In-depth qualitative interviews
You can supplement what you find by conducting interviews or focus groups with your customers or your target market. Ask questions around their purchase patterns, pain points, and decision-making processes.
Look for patterns in all of these signals, and start creating stories around the trends that you’re observing. Uncover trends and customer stories to begin to piece together your customer lifecycle picture.
Step 2: Map out your customer journeys
In step 1, you worked to understand the personality traits, values, and needs of your user base. In step 2, you’ll use these traits to map out your customer journeys. The Appboy team has found that users typically progress through the following four stages:
- Loyal: User strongly and consistently engages with your brand, and supports your monetization efforts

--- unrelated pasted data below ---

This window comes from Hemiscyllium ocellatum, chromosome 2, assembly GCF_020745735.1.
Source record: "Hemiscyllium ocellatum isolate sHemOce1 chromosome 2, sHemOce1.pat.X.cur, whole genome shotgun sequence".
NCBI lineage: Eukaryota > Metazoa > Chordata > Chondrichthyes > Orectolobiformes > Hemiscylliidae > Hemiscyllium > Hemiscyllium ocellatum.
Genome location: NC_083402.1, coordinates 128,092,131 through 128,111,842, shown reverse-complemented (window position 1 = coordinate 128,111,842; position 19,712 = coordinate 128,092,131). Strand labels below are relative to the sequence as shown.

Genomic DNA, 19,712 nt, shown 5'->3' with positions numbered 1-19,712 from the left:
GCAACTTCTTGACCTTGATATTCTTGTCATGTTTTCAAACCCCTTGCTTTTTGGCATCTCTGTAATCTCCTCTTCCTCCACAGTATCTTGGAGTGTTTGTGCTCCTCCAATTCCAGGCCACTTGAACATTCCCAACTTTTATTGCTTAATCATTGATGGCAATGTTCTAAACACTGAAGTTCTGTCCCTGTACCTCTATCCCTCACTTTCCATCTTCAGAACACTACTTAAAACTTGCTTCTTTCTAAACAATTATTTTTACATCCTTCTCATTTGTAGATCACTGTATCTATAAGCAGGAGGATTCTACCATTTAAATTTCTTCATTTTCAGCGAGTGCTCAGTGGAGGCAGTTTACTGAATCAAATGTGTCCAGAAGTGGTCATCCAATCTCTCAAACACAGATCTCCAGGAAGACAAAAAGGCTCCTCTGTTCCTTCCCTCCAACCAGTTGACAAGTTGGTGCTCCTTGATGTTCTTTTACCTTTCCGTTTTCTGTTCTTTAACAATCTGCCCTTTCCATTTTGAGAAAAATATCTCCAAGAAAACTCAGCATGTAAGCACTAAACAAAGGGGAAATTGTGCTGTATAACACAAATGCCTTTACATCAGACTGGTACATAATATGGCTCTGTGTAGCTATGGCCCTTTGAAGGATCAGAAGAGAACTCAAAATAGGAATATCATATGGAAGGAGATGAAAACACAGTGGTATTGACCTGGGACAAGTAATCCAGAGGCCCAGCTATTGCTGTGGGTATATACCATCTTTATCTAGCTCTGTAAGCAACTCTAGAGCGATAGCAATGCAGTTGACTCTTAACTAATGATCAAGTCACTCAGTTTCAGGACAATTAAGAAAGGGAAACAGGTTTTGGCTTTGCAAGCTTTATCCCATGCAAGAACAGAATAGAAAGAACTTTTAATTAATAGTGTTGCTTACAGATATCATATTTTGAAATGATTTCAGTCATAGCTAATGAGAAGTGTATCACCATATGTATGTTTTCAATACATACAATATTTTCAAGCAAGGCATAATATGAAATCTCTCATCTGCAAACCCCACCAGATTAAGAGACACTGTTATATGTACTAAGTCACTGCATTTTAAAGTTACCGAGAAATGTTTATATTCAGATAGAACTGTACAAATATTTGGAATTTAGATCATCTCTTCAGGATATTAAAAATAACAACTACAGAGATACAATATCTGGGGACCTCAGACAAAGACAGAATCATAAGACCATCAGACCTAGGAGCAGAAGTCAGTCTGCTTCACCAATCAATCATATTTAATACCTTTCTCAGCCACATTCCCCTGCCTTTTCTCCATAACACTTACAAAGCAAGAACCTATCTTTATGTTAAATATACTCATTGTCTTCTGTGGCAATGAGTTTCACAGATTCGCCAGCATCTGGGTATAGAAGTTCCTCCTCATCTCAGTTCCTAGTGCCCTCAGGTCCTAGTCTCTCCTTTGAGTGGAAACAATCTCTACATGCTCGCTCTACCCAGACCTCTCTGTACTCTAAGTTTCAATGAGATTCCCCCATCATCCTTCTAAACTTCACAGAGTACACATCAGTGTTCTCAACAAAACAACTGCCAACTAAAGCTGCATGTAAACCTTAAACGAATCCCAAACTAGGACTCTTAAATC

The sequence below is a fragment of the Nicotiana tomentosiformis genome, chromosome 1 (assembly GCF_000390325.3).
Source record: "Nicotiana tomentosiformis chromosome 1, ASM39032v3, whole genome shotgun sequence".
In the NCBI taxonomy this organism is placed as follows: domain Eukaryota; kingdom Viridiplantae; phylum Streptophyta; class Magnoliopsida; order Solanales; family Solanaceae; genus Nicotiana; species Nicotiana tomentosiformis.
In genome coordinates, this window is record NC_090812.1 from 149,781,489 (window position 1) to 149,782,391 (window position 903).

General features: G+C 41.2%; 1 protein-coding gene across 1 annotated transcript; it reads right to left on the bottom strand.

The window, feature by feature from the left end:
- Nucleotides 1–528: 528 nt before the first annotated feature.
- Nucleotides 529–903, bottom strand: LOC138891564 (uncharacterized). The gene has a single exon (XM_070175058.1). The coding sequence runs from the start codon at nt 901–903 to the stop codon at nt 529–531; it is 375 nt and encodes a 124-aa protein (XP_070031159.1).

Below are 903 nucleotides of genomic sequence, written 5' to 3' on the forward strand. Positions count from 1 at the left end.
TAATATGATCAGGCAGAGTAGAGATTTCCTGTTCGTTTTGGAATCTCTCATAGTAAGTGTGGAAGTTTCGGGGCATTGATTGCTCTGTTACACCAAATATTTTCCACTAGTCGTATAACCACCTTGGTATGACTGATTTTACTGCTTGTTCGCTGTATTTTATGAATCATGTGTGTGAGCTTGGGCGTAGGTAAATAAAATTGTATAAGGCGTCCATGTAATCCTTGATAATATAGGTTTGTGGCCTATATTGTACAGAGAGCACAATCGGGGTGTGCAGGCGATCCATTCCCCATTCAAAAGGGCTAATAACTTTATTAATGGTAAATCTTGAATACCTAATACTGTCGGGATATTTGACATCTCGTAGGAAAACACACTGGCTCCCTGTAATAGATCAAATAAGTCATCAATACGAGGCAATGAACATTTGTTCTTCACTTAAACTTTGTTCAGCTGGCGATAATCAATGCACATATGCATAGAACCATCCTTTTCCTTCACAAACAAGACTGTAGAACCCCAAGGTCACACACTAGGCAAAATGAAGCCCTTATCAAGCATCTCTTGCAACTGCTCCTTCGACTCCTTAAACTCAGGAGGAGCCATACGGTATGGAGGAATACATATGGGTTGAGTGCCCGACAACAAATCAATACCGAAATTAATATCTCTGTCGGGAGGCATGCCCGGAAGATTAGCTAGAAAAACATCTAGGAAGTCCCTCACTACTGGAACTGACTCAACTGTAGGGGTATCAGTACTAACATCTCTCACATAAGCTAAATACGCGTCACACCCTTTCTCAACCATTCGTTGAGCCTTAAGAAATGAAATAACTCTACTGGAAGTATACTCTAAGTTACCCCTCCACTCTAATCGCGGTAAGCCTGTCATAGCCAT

- Active: User regularly engages with your brand via your app, website, emails, or physical locations
- Lapsing: User is becoming less active on your app or website, and less responsive to your outreach
- Inactive: User is no longer visiting your app, website, or otherwise engaging with your brand
A customer may or may not pass through all four stages—and it’s not always a linear progression. So how do you connect the dots? To answer, think back to the patterns that you’ve outlined in step 1 and:
- Create user segments that are most useful to your business goals based on the patterns you’ve observed
- Analyze user trends over time to see how these four customer lifecycle stages map to the segment-specific patterns that you’ve outlined
- Come up with depictions of the different lifecycles that your users are following